Dairy Farm Installs Backup Diesel Generator
Dairy farms are a production facility and require backup power.
History of Dairy Farms and Facilities
Dairy farming is a very old industry developed in Europe in approximately 6000 BC. All mammals produce milk. Cow, goat, sheep and camel milk is harvested throughout the world. Cow's milk is the most common in dairy farms across the United States and Canada.
The origination of dairy began with farmers producing extra product and delivering it to local town for sales. In the days, all cows were hand milked. The milk was placed in barrels and delivered to town for sale. Cows must be milked twice a day. If not milked twice a day they can develop mastitis (inflammation of the udder). The milking schedule kept herds and dairy to manageable size, dedicated by available personal.
In the early 1900's vacuum bucket milking was introduced. A bucket is attached to the cow by means of a strap. The bucket had udder attachments. This allowed for multiple cows to be milked at once. After milking each cow, the contents of the bucket had to be dumped into a tank. Milk was cooled and picked up by a tanker truck and transported for pasteurization and bottling.
In the 20th century, industry innovations matched any automated production facility. Boasting automated milking pipelines and employing special milking parlors that are 100% automated. These advances allow todays dairy farms to:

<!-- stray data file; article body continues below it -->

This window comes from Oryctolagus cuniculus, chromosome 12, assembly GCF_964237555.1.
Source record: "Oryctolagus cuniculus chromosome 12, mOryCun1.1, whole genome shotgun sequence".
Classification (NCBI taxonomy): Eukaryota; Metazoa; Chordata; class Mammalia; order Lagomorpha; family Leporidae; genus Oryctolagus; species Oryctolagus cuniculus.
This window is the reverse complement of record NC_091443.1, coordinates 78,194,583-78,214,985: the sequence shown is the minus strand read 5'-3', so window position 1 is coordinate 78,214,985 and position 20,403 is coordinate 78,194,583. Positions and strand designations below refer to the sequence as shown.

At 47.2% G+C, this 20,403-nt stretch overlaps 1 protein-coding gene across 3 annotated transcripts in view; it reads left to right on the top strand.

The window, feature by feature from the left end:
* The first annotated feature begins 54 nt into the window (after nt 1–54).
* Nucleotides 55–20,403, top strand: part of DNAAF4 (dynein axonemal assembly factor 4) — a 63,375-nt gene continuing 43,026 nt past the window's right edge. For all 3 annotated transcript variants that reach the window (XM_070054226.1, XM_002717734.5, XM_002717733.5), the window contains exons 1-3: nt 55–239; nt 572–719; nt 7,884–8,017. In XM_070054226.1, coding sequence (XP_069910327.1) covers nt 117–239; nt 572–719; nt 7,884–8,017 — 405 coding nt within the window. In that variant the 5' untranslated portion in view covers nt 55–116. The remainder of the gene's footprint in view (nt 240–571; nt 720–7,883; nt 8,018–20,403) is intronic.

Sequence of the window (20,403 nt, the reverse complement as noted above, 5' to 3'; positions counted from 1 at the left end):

- Produce Milk - Includes herd management, milking operations and cooling milk
- Pasteurization - Heating milk to appropriate temperature for processing
- Processing - From bottling milk to produce in cheese and milk byproducts
Backup Power Requirements for Dairy Facilities
| 3/30/2018 12:45:35 PM
The advancements in dairy farming, milk and milk by-product production require dependable power. When utility power fails the following are affected in a large diary farm operations and facilities:
- Cows must be hand milked
- No cooling for milk
- No pasteurization capabilities
- All milk by-product production stopped.
Most dairy farms are in remote locations. A diesel generator in a sound attenuated enclosure can answer emergency power requirements. We recently supplied an 800 kW generator to a dairy farm in the US.
This generator features a 2,000-gallon fuel tank for extended operation. The low hours on the unit ensure reliable backup power needed by the industry. Digital control allows for ease of operation via a Automatic Transfer Switch (ATS) during power loss.
The advancements in this industry allow us to supply clients with backup generators. Customers that employ an emergency generator(s) as part of their design will not suffer because of power outages. Give us a call and we can help design and install the backup power generation system to ensure production does not suffer during a utility outage.
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